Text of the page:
North Carolina’s 7th District was the final outstanding House race in the country.
However, in one Louisiana district, the new member will be decided by a Dec. 8 runoff. Republican Reps. Charles Boustany Jr. and Jeff Landry face each other there.
The campaign of McIntyre, above, said Rouzer's request for a recount is an unnecessary cost to taxpayers. (Bill Clark/CQ Roll Call File Photo)
The campaign of Rep. Mike McIntyre, D-N.C., begrudgingly accepted a recount of the vote in the 7th Congressional District but slammed Republican David Rouzer for requesting one. McIntyre currently leads the state senator by 655 votes.
McIntyre campaign manager Lachlan McIntosh said Rouzer’s request is hypocritical because he supports fiscal responsibility and is “asking taxpayers to pay for his pursuit of his own personal political ambition.”
“While we respect the legal right for a recount, it is unfortunate that taxpayer dollars, time, and resources will be spent on a process that has been closely monitored,” McIntosh said in a statement. ”All twelve county boards of elections in the 7th District have carefully reviewed the votes and the results have already shown Mike McIntyre to be the winner.” Full story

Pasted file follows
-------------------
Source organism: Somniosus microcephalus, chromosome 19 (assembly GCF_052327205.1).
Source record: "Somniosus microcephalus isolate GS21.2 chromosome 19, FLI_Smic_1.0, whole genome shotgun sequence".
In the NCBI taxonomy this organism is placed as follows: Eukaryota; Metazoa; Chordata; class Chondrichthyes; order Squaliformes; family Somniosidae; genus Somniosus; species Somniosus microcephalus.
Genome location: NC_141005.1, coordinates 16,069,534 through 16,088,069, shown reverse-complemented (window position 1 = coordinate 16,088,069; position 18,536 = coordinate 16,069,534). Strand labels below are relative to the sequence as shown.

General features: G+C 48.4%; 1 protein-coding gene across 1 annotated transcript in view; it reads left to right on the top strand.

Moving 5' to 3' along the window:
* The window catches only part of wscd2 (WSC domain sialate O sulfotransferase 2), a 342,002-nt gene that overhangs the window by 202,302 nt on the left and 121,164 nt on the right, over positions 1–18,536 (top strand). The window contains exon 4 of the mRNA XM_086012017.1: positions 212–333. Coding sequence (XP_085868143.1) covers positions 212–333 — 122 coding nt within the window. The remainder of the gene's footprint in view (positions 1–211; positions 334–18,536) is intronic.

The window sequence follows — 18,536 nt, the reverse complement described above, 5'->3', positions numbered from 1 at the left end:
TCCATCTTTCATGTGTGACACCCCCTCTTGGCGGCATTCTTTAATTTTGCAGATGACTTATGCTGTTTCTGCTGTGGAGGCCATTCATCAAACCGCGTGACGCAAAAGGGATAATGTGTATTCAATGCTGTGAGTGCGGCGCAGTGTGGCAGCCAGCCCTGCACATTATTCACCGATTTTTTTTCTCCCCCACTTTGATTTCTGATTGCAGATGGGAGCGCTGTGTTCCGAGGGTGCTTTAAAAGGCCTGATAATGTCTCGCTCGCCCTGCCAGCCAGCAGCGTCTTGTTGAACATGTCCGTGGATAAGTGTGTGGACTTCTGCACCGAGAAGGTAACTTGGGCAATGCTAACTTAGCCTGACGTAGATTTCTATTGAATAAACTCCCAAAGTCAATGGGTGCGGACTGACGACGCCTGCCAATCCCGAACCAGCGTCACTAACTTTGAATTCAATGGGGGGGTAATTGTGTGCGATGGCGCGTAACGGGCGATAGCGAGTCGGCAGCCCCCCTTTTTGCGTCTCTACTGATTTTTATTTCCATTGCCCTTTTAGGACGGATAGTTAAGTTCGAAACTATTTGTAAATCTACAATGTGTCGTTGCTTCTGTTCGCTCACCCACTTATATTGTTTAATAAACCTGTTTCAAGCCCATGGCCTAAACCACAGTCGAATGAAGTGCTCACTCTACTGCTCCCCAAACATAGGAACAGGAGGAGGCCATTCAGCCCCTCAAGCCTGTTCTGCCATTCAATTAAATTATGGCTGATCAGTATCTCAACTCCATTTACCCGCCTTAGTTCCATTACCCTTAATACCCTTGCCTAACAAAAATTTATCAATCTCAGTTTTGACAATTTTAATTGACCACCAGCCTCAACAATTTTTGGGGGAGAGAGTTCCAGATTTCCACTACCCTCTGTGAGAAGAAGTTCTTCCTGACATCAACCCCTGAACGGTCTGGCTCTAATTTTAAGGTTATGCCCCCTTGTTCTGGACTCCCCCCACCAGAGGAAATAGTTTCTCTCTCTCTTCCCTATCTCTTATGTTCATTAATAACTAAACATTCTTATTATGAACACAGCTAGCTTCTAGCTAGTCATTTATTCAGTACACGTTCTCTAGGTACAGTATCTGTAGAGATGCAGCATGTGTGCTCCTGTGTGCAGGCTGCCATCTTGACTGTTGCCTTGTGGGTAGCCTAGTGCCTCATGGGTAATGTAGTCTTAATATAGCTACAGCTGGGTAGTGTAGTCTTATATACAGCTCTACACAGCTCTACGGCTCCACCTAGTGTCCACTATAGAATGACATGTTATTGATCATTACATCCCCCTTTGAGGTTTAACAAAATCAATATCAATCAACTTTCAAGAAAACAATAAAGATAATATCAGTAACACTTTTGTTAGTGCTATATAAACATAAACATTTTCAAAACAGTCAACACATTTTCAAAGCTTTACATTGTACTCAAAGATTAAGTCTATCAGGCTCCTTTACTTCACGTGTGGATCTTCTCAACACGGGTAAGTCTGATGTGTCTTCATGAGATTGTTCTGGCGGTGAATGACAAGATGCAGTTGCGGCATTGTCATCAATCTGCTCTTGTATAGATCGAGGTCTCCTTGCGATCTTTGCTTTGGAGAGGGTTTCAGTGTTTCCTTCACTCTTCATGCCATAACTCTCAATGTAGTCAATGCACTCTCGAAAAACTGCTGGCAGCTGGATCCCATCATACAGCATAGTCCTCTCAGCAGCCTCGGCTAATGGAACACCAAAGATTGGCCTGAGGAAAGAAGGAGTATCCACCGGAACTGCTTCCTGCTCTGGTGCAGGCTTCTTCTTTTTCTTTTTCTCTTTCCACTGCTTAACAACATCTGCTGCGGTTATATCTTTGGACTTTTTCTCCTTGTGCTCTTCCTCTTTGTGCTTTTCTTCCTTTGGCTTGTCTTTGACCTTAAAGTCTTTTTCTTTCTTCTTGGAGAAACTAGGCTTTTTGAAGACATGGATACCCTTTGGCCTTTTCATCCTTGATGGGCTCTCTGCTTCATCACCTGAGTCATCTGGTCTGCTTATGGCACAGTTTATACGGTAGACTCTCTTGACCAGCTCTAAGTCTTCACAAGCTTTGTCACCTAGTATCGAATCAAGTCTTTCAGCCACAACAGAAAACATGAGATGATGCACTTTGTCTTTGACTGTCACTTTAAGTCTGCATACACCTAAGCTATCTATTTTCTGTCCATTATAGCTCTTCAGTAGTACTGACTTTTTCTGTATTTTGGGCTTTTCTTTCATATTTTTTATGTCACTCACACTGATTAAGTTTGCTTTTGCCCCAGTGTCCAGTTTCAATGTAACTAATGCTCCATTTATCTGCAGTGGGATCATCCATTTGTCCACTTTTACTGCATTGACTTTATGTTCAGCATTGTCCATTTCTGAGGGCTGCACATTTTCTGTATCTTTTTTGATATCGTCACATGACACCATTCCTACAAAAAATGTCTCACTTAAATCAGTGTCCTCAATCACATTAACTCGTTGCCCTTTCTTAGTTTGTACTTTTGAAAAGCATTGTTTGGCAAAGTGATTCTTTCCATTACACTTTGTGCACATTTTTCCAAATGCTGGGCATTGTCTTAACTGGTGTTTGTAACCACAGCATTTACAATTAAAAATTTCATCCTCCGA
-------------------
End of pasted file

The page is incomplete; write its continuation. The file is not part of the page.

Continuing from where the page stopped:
Rouzer is requesting a recount in the only House race still outstanding from the Nov. 6 elections. (Bill Clark/CQ Roll Call File Photo)
Republican state Sen. David Rouzer, who trails North Carolina Rep. Mike McIntyre by 655 votes, is requesting a recount in the last House race yet to be decided after the Nov. 6 elections.
“Considering this is the closest Congressional race in the country and in light of the irregularity previously found in Bladen County, which significantly reduced the vote margin at that time, I have decided to request a mandatory recount of the votes cast in the 7th Congressional District as allowed by law,” Rouzer said in a statement. “In a race this close, accidental human error could easily change the outcome. It is important to ensure that every legal vote cast is properly and accurately counted.”
McIntyre, a Blue Dog Democrat, declared victory on Nov. 16 after a recanvassing effort gave him the 655-vote lead. Rouzer faced a noon deadline on Tuesday to ask for a recount. Full story